ATLANTA — If you've wondered how Doron Lamb developed the cool that has allowed him to emerge as Kentucky's leading scorer (17.7 points per game) in the 2012 NCAA Tournament, you might say he's been coming through in pressure situations since he was in elementary school.
Growing up in Queens in New York City, Lamb had the basketball bug bad. Trying to channel her little boy's hoops enthusiasm in a constructive way, Brigitte Grant developed a rewards system.
If a grade-school-aged Doron made a 100 on a spelling test in school, his mom would take him to see New York City prep phenom Sebastian Telfair play in person. If he didn't ace the test, Lamb saw no ball game.
"It was fourth or fifth grade," Lamb said Saturday inside the Georgia Dome while previewing Kentucky's NCAA Tournament South Regional finals matchup Sunday with Baylor.
"Day before I took the test, my mom would test me (at home)," Lamb says. "This time, I got a 100. So she said if I didn't make a 100 the next day at school, I can't go to the game the next day."
It was a situation that called out for a clutch performance.
"I had to get a 100, and I did," Lamb said, smiling. "My mom took me to see Telfair and I had a great time."
As Kentucky has made it halfway home on the journey it hopes leads to NCAA title number eight, the 6-foot-4, 210-pound Lamb has been acing all tests — yet doing it without much acclaim.
In UK's three NCAA tourney wins so far, the sophomore hit Western Kentucky for 16 points, Iowa State for 16 more and then had 21 in UK's frenetic 102-90 victory over Indiana.
Against the Hoosiers, what was even more impressive was how Lamb scored. With IU defenders running hard at the guy considered UK's most lethal stationary jump shooter, Lamb kept putting the ball on the deck and attacking the rim.
"When I first saw Doron, that's all he did was drive," said Kentucky forward Terrence Jones. "In high school, he drove, hit floaters. I never really saw him shoot jumpers."
On a team that features the star voltage of freshmen Anthony Davis and Michael Kidd-Gilchrist, it's understandable why Lamb — who plays with a poker face and a cold efficiency — tends to be overlooked.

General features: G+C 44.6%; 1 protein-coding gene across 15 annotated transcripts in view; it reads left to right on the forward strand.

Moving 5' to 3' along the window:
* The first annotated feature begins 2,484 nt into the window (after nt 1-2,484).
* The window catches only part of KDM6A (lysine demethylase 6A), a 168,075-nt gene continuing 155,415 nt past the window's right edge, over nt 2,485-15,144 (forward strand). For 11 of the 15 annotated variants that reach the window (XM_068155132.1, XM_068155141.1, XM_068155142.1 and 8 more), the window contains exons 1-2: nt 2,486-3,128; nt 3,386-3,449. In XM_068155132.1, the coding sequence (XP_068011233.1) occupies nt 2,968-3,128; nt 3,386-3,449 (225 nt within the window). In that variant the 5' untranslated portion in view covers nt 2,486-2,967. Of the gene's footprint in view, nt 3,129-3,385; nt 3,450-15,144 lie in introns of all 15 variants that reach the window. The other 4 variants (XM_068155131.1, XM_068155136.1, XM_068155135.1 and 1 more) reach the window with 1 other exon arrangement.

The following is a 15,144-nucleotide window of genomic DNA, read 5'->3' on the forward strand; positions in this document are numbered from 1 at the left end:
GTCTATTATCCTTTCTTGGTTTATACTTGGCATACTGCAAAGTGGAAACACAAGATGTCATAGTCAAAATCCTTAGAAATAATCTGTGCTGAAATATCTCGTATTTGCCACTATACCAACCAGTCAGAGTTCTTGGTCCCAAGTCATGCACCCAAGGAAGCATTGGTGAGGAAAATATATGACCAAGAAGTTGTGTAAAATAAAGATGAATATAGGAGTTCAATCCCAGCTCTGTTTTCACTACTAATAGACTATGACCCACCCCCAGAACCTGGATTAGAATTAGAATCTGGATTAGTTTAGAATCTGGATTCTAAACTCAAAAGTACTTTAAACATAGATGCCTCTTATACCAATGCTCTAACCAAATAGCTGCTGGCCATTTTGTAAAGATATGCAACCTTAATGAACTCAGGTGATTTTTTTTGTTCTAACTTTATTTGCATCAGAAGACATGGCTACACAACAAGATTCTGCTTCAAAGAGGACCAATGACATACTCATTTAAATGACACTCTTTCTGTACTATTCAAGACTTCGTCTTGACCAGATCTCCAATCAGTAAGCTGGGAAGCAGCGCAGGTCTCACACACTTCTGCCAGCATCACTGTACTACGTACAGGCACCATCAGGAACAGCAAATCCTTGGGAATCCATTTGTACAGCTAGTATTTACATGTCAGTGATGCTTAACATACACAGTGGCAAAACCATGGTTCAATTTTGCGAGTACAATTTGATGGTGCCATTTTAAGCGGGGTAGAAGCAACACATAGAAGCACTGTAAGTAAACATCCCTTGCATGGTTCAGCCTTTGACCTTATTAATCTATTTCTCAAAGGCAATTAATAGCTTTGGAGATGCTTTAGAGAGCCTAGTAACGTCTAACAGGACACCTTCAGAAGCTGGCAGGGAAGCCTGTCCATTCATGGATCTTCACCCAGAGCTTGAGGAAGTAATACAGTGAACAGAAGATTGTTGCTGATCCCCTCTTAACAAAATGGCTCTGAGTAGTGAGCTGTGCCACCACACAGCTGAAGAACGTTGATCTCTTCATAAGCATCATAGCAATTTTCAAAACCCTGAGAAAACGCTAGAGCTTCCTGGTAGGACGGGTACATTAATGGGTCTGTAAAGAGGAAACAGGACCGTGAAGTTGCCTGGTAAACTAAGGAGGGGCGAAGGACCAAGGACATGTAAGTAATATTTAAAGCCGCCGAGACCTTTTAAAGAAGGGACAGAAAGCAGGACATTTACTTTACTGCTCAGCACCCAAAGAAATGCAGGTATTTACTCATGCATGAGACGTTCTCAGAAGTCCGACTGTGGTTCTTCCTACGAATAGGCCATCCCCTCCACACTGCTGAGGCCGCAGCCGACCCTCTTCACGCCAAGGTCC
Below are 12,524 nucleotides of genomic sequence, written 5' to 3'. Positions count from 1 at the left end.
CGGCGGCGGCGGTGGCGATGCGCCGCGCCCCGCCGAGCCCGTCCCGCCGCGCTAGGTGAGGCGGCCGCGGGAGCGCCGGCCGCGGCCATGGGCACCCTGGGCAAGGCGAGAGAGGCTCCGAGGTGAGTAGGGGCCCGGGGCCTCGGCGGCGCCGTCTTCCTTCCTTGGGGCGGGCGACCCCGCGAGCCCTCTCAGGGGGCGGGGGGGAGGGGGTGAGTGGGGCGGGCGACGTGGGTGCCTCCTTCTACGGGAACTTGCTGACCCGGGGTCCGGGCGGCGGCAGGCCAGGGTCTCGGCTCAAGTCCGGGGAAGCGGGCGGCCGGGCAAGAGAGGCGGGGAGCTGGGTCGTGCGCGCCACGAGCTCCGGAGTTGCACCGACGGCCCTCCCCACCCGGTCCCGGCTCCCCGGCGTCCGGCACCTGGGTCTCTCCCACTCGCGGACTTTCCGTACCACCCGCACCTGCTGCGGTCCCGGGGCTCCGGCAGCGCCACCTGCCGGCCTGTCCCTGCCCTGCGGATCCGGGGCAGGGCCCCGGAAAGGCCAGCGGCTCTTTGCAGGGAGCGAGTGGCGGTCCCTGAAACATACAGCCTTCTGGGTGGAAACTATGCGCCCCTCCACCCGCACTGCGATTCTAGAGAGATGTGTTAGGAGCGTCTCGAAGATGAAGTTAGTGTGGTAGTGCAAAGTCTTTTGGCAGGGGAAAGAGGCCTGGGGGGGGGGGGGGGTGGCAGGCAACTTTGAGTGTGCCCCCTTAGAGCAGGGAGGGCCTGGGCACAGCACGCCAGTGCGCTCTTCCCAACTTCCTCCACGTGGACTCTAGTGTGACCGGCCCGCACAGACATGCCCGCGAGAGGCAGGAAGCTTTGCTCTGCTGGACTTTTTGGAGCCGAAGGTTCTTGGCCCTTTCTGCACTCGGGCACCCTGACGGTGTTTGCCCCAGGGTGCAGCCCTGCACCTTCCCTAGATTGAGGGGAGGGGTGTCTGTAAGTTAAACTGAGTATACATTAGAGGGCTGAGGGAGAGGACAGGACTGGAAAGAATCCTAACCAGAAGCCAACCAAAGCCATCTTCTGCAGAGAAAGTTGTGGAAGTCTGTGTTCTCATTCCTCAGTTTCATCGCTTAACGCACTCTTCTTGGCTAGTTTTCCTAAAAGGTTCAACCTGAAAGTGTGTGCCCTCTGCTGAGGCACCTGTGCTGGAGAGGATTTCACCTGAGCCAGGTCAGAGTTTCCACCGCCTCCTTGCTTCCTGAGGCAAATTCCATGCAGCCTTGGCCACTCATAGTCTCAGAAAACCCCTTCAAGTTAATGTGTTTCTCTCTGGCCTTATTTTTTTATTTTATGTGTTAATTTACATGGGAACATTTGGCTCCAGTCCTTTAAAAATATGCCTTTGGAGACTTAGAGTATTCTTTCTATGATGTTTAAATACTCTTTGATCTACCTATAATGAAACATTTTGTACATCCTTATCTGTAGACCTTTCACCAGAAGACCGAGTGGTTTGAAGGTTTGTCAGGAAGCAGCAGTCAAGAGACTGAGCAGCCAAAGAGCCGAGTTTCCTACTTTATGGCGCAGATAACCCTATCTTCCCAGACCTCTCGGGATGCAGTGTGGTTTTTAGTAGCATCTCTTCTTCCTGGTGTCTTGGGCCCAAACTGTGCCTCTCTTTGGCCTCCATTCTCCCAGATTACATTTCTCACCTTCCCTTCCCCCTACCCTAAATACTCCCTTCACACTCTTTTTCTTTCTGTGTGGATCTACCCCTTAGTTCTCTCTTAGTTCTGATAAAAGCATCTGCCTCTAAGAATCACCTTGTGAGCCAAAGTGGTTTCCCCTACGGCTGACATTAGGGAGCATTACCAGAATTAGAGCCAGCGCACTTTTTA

In a way, it has always been so.
As a freshman in high school, Lamb chose to attend New York's Bishop Loughlin High School. He was in the same class as another heralded young hoopster, JayVaughn Pinkston (now at Villanova).
"They had us like we were Batman and Robin," Lamb said. "I thought I was Batman. The coach, he had me as Robin. I was very upset about that."
Eventually, that led Lamb to leave Bishop Loughlin and play his final two seasons at Oak Hill Academy, the famed prep school in rural Virginia.
"It was really boring out there," Lamb said of the Mouth of Wilson, Va., school. "We never left campus. The cellphone service didn't work out there. And we weren't allowed to have our cellphones on campus, anyway."
With nothing to do other than go through a highly regimented daily class schedule — "we even had to go to school on Saturdays," Lamb says — and watch movie DVDs, the guard took to spending his free time in the gym.
"I'd try to make 500 shots a day," he said.
The shooting stroke Lamb refined in those days has been much on display through Kentucky's 2012 NCAA Tournament march.
After struggling with his shot in the SEC Tournament, Lamb has hit 18 of 30 field goals, including eight of 12 three-pointers, in the tourney that really matters.
UK is apt to need Lamb's radar dialed in against Baylor, whose length and athleticism is close to a match for Kentucky's.
Cats Coach John Calipari says Lamb is just scratching the surface.
"I've been hard on him," Cal said. "But I say to him, 'I think you're a lottery pick. But go do it. Go take it.' ... What I'm saying to him, with more of a motor, he's as good as any guard in the country."
Nerves shouldn't be a problem for Lamb on Sunday against Baylor. He was a key component on last year's Kentucky team that made the Final Four, after all.
Then there were those long-ago, high-stakes spelling tests. More pressure: Trying to make college basketball's biggest stage or scoring a 100 so mom would take him to see Sebastian Telfair?
"The Final Four," Lamb said. "I just want to go out there tomorrow and have fun. Try to go to the Final Four for the second time in my second year of college."
For UK, that would be passing a very big test.